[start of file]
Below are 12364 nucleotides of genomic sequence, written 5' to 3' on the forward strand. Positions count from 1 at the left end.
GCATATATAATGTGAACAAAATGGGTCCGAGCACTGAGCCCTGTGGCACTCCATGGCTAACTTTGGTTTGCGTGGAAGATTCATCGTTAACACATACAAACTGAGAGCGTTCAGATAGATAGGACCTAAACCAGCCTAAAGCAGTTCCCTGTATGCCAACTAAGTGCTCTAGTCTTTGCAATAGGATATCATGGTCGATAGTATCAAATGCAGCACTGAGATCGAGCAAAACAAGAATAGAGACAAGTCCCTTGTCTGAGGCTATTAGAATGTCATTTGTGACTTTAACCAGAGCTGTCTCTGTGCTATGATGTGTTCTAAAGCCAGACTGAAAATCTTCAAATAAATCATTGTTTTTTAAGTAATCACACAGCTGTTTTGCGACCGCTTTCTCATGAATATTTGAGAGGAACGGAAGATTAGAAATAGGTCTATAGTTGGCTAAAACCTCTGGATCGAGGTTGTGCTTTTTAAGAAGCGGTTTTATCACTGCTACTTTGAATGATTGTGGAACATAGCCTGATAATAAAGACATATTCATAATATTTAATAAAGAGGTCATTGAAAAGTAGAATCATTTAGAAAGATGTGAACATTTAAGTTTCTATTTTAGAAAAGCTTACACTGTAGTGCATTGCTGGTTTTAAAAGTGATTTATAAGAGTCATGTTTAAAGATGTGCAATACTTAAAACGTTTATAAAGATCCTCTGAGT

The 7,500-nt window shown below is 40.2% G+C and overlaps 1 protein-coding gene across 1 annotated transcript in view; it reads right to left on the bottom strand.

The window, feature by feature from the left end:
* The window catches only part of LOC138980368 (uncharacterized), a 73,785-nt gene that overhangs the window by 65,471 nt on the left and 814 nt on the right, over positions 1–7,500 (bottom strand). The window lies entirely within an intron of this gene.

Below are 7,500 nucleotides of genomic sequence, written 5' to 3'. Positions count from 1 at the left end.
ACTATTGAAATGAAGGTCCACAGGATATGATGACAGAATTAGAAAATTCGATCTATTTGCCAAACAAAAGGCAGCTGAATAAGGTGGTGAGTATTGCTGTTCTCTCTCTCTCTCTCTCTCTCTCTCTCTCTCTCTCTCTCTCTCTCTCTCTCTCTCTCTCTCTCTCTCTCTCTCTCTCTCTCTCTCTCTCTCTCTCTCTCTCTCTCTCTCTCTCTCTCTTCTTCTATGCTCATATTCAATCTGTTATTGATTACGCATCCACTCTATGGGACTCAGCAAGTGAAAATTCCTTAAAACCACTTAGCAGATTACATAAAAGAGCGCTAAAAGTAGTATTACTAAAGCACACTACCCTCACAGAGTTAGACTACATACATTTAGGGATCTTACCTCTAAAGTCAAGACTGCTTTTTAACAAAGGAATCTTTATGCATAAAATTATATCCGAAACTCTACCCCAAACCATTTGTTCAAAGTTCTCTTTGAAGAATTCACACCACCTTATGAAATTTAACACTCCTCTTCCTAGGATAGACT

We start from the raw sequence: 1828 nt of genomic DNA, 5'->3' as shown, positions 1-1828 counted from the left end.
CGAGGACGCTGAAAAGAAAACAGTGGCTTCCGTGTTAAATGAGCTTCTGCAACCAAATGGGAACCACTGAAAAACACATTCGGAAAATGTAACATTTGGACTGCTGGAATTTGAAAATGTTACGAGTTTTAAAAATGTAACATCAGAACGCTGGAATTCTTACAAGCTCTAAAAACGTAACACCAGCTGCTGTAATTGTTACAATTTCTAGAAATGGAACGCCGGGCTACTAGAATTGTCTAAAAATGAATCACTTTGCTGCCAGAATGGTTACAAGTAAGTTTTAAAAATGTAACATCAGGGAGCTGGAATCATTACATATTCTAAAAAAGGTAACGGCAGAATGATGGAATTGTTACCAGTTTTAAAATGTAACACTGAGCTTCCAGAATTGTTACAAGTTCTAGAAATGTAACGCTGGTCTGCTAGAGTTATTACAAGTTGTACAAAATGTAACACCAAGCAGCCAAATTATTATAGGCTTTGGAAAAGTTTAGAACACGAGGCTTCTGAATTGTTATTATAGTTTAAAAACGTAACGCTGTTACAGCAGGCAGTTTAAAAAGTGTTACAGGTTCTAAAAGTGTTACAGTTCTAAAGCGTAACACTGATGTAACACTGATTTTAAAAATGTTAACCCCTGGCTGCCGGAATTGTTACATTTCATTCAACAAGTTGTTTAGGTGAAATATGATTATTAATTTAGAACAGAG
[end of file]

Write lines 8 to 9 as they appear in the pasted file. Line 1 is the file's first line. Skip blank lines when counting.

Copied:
We start from the raw sequence: 1828 nt of genomic DNA, 5'->3' as shown, positions 1-1828 counted from the left end.
CGAGGACGCTGAAAAGAAAACAGTGGCTTCCGTGTTAAATGAGCTTCTGCAACCAAATGGGAACCACTGAAAAACACATTCGGAAAATGTAACATTTGGACTGCTGGAATTTGAAAATGTTACGAGTTTTAAAAATGTAACATCAGAACGCTGGAATTCTTACAAGCTCTAAAAACGTAACACCAGCTGCTGTAATTGTTACAATTTCTAGAAATGGAACGCCGGGCTACTAGAATTGTCTAAAAATGAATCACTTTGCTGCCAGAATGGTTACAAGTAAGTTTTAAAAATGTAACATCAGGGAGCTGGAATCATTACATATTCTAAAAAAGGTAACGGCAGAATGATGGAATTGTTACCAGTTTTAAAATGTAACACTGAGCTTCCAGAATTGTTACAAGTTCTAGAAATGTAACGCTGGTCTGCTAGAGTTATTACAAGTTGTACAAAATGTAACACCAAGCAGCCAAATTATTATAGGCTTTGGAAAAGTTTAGAACACGAGGCTTCTGAATTGTTATTATAGTTTAAAAACGTAACGCTGTTACAGCAGGCAGTTTAAAAAGTGTTACAGGTTCTAAAAGTGTTACAGTTCTAAAGCGTAACACTGATGTAACACTGATTTTAAAAATGTTAACCCCTGGCTGCCGGAATTGTTACATTTCATTCAACAAGTTGTTTAGGTGAAATATGATTATTAATTTAGAACAGAG